Wrestling with tragedy…

Senseless Tragedy

The above link is to a story I read today. Two teen girls apparently killed on a trail in Indiana, a rural area outside of Lafayette. I read a lot of news. Some of it is political in nature. A lot deals with the sciences. I am moved by stories where good has happened – where unexpected kindness has somehow entered a bad situation to make things bright for an individual or a community. It is easy to see God in those stories.

But it is much harder to wrestle with stories like this one. And it brings up the very hard questions dealing with “why” and “how could God let this happen?” Questions with answers that seem quite elusive. My heart breaks for the parents. My heart hurts for the community of friends, the school, the stranger that now lives in fear for their own children.

In moments like this I turn to the questions of purpose for lives that are lost like this. We can look to God and say it is his fault. Or we can choose to grapple with the reality of world that is created with certain freedoms that lead to tragedies like this. The perpetrator is off the hook if we blame God. He (or she) is then not culpable for the crime committed – they had no choice since “God made me do it.” Free will is a strange thing. We want it both ways – people free to choose right, but when bad happens, the tendency is to blame God rather than the person who chose to do the hurtful, sinful, thing.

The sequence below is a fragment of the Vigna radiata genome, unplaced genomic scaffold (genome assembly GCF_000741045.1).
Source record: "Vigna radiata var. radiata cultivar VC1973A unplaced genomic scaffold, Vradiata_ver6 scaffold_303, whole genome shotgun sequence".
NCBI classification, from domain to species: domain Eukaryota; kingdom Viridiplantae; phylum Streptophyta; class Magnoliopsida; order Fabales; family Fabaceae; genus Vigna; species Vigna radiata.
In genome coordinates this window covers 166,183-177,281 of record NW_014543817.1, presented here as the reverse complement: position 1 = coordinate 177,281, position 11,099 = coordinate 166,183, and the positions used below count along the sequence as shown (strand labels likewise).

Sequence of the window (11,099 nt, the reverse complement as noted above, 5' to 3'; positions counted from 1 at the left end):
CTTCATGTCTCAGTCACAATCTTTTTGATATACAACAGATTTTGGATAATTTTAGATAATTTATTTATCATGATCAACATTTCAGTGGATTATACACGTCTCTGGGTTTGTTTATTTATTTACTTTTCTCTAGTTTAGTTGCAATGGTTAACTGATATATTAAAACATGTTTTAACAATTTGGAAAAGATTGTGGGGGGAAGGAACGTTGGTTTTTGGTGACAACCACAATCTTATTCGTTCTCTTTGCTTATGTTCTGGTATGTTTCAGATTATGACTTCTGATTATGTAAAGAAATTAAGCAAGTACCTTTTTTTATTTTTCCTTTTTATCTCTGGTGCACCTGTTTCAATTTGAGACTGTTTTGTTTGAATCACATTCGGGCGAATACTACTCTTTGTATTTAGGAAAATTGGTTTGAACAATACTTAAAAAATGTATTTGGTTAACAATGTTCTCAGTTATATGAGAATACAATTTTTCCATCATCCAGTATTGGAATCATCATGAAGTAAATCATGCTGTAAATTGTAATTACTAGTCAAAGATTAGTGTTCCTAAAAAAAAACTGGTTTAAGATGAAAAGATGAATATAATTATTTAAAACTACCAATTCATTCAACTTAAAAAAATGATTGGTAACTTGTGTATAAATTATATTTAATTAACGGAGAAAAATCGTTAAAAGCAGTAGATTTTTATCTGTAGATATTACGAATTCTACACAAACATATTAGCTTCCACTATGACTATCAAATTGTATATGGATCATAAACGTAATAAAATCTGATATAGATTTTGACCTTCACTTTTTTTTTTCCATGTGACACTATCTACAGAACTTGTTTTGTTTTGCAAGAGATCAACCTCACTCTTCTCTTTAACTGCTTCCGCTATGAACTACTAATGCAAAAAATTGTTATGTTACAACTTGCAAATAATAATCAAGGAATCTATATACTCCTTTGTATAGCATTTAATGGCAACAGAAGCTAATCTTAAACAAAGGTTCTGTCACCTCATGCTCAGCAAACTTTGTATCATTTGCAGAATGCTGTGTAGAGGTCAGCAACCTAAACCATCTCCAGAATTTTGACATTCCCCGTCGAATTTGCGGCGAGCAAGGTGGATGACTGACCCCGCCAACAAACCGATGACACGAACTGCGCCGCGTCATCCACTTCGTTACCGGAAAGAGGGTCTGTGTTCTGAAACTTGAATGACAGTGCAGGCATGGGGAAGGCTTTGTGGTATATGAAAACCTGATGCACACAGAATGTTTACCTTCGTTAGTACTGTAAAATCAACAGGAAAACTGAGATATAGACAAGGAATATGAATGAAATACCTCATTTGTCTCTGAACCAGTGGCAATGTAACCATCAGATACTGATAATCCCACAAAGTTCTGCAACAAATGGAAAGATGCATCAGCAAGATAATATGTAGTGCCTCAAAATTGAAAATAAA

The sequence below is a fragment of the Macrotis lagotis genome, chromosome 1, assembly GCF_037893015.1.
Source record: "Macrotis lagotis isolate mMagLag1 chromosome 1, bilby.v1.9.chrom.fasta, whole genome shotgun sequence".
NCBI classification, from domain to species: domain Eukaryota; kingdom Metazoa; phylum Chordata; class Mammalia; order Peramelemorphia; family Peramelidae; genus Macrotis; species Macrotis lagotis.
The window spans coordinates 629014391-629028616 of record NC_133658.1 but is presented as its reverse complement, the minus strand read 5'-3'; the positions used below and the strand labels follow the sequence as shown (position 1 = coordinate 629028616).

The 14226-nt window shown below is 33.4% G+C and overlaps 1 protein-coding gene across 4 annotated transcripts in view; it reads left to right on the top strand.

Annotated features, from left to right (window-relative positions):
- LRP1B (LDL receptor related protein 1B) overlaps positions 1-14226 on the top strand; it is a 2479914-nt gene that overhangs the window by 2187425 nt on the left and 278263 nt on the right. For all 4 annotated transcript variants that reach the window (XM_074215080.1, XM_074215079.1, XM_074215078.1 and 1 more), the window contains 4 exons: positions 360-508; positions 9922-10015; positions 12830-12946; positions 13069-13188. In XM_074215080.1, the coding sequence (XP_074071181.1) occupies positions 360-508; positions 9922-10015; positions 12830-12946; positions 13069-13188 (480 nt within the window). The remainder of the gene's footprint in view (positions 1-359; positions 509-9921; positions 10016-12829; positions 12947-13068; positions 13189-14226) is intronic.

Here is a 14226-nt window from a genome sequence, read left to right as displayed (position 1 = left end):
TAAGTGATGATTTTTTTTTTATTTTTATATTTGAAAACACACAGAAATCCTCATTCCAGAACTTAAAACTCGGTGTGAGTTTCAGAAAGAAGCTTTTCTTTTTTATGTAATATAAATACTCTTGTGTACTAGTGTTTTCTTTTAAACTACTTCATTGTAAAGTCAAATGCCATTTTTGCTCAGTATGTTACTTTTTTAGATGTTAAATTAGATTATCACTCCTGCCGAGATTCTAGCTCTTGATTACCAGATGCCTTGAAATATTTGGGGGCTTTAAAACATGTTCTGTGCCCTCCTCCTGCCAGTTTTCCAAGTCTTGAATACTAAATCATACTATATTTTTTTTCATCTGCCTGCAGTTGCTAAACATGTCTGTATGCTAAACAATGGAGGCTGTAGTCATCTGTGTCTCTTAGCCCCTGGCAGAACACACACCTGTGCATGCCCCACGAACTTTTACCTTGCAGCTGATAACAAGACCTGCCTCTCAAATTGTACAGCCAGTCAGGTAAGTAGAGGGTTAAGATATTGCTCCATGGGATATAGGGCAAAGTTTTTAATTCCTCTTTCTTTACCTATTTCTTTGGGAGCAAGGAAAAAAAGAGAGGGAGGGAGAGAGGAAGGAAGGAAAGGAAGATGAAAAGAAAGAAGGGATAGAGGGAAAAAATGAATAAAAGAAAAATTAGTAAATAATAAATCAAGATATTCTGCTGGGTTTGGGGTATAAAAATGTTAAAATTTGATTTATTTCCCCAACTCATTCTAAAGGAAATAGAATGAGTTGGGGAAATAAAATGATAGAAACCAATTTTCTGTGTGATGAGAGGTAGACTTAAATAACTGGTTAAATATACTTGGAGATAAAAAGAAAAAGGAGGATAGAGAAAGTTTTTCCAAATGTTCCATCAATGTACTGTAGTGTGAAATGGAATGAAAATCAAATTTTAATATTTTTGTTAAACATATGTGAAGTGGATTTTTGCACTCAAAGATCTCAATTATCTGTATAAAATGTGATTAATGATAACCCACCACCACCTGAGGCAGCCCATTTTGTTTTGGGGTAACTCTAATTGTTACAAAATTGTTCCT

I have walked families through suicides of teens. I have been at the bedside of loved ones near death, filled with regrets. My father ended his own life by a single gun shot in 1998. Each of these tragedies reflect the world of hurt we are in, free agents who freely choose to live their lives, at times those lives intersect in awful, painful, collisions.

And we hurt. We grieve. We grow angry.

From my heart, I want to bring joy where I can. Having walked through those tragic moments, I have seen God uplift, walk lovingly with the broken, and bring hope where it seems the hopelessness is the only reality. It is hard, I know. But I also know that there is a God, revealed in Jesus Christ, that is also really there. Mysteriously.

The Lord is near to the brokenhearted
and saves the crushed in spirit. (Psalm 34:18)

He walks closely because it is his creation that is hurting. His heart breaks as well. I am praying for the families and the community that is deeply effected. I pray that the perpetrator(s) will be caught and justice rendered. I also pray that God’s heart will be revealed in tragedy.

 

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